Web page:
The dreaded group dinner question (Paris)
As an ex-pat resident of Paris, I have been charged with the task of finding a suitable place for dinner for a group of 10-15 visitors (final count still uncertain) for a Saturday night. On top of this I have the impression that people are expecting a restaurant which is trendy yet somewhat below the radar (ie.where a Parisian would go not just tourists and since this is a group in the design industry, a little “buzz” is always appreciated). For my own snooty sake, I also would like to go somewhere with legitimately very good food and wine. Finally, the restaurant should be centrally located (1eme-7eme). I have a number of ideas based on my own dining experiences as well as online reviews and this board, although I could use some help determining what could be a good fit.
My number one choice would be Pirouette. I fell in love with the resto when I dined there this past summer and I think it has the perfect combination of ambiance and delicious cooking. I sat on the bottom floor of the restaurant, which I think would be too small, but was unsure if the top floor may contain room for a large group. Any idea?
Some other choices which I would love to go but fear are too small. Please confirm or deny my size qualms:
-Les Enfants Rouges
-Terroir Parisien (either location. I have eaten at the one in the 5th, but do not particularly remember it as being large)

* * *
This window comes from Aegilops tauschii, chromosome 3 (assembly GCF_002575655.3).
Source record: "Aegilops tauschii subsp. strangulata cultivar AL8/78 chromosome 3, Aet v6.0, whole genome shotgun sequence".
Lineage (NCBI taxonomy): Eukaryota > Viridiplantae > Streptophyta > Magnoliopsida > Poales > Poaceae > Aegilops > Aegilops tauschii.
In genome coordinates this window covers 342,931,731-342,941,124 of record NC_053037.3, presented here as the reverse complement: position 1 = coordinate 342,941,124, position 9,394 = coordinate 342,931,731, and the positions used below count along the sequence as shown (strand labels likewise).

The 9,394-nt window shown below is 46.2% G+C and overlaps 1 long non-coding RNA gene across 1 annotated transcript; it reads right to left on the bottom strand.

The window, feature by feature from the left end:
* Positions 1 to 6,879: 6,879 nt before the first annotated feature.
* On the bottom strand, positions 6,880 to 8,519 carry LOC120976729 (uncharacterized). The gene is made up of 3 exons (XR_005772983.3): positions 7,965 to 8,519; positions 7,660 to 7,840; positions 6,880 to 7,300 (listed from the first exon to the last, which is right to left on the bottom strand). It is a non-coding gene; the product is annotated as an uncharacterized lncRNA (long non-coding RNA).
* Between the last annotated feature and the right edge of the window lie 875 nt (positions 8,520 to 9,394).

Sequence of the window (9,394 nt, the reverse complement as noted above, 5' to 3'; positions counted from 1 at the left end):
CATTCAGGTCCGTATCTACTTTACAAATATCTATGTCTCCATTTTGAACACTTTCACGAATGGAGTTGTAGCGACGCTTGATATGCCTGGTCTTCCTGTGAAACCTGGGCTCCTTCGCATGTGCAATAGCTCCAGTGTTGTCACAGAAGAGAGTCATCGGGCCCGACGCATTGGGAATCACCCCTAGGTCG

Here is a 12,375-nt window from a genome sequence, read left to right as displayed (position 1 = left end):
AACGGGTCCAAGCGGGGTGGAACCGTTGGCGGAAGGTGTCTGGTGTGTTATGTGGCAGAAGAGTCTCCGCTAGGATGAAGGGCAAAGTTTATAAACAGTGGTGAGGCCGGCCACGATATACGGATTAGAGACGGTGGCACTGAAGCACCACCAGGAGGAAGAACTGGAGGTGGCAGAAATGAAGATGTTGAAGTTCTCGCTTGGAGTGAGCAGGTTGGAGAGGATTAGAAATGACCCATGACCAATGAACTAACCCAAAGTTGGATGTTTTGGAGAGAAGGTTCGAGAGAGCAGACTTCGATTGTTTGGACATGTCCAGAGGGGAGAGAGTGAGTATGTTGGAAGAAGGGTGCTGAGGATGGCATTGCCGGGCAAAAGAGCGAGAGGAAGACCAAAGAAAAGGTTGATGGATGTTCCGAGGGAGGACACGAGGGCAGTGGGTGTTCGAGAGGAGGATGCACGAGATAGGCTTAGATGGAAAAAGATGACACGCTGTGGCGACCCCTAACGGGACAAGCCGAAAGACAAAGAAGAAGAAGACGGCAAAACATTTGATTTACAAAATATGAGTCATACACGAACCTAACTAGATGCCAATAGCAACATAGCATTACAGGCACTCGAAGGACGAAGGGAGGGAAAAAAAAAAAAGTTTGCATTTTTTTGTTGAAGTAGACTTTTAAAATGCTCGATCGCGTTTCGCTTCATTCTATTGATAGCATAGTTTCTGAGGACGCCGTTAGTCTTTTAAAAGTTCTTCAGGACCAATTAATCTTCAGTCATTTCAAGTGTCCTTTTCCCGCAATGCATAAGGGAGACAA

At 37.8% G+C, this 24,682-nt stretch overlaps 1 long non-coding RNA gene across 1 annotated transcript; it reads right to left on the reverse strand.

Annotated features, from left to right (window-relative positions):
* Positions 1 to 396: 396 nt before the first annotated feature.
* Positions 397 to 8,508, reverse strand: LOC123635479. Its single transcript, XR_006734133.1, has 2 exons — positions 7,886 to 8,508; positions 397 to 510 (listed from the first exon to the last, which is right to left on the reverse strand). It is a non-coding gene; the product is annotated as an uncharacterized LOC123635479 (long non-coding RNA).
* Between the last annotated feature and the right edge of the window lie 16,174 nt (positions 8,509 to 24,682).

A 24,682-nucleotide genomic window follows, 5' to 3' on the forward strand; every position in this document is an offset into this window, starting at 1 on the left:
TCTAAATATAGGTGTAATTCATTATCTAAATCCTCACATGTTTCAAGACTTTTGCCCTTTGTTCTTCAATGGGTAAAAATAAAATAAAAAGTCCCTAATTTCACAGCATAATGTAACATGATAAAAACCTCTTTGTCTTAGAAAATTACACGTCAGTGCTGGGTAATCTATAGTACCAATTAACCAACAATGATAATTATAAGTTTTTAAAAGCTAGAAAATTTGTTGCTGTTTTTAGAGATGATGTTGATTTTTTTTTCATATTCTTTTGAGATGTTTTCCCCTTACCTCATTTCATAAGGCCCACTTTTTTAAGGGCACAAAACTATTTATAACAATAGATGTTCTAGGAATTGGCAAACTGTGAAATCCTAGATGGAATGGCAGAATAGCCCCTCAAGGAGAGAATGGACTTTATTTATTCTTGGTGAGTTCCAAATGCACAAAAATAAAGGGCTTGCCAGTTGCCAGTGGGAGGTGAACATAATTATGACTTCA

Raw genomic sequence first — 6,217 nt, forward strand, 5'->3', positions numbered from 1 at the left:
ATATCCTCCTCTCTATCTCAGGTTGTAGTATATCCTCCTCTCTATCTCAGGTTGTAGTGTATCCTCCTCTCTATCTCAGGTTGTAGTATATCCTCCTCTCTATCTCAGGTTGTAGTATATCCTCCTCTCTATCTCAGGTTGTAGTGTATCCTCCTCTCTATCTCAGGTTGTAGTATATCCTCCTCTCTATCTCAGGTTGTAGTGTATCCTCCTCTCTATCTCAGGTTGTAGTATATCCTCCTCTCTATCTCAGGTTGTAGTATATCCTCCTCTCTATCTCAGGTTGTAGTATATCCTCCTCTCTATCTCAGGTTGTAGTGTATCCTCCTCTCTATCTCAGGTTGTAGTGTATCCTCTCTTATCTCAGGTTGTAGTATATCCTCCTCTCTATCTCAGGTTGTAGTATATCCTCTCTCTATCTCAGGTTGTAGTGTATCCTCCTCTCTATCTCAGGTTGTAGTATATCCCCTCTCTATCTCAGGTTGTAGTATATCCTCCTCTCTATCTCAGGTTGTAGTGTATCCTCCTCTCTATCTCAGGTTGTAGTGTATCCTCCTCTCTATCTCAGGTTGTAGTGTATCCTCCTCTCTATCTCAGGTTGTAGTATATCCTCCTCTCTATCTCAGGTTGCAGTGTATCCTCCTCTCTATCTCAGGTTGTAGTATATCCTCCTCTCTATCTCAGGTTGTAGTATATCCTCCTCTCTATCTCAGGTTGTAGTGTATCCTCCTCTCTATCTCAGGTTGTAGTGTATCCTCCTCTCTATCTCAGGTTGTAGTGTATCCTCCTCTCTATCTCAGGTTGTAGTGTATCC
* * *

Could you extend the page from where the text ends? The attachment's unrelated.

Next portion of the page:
Restaurants I am pretty sure are large enough but I am personally unsure of quality/price. These are the restaurants I often hear are “great for groups” and so I fear food quality may be secondary (if not tertiary…). I am shooting for 60-80 EUR per person including wine as well as the option to order a la carte, so please no “menu only” spots.
- KGB ( I am well-aware of this resto’s accolades just unsure of average prices)
-La Bastide Odeon
Ok, thank you for bearing through this long post and any advice or opinions would be MUCH appreciated. Merci d’avance y’all!
My opinionated opinions:
Pirouette is big enough but 10-15 no matter how well-behaved will overwhelm the place and although I've only eaten downstairs, friends report upstairs is impossibly noisy
Now that I think of it almost any place that doesn't have a private room or upstairs (Bastide Odeon, Les Saisons) or downstairs (Les Papilles, Spring) will be overwhelmed - and that goes for Les Enfants-Rouges (20 covers), Bistro Volnay (30+ covers), Moustache, Le 122 (has an upstairs but like Pirouette it's not enclosed), KGB (has a side-room that might work for 10-15), even Terroir Parisien Bourse (which is huge).
Why not downstairs at Spring (negotiated with Daniel, but fixed menu which you don't want) or Les Saisons (great food, undiscovered by the NYT, all locals every time I've been).
re: John Talbott
Les Saisons is an excellent pick. Good food, within budget, isolated space upstairs, in the hip rue des Martyrs area.
I agree with JT.